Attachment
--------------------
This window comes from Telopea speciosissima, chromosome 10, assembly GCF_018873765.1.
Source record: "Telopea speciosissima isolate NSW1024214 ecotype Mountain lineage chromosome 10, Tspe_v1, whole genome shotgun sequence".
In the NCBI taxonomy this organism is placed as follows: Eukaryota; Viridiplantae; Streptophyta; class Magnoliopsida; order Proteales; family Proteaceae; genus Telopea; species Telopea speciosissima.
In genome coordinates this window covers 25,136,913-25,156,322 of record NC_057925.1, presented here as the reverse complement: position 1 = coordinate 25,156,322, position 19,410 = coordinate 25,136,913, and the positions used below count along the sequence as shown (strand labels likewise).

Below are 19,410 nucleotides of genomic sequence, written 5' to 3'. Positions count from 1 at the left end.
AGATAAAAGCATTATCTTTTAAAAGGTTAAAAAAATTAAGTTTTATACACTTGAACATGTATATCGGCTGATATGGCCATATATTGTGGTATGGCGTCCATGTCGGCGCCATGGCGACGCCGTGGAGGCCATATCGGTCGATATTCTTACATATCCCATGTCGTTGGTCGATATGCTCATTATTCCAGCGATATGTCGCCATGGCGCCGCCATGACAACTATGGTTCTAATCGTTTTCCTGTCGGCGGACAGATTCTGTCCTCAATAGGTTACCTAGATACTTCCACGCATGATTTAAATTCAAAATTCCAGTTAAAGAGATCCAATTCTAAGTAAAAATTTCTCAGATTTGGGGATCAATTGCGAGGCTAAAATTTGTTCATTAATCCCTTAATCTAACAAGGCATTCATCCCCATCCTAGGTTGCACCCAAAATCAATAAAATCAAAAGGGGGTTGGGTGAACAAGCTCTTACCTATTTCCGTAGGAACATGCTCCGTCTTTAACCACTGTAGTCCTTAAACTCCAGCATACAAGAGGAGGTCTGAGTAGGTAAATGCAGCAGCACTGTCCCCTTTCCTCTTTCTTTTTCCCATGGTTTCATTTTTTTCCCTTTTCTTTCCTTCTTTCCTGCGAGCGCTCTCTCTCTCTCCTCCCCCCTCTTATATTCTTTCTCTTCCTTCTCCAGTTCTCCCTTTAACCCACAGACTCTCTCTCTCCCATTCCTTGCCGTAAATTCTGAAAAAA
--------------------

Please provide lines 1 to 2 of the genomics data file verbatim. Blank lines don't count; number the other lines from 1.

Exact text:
This window comes from Telopea speciosissima, chromosome 10, assembly GCF_018873765.1.
Source record: "Telopea speciosissima isolate NSW1024214 ecotype Mountain lineage chromosome 10, Tspe_v1, whole genome shotgun sequence".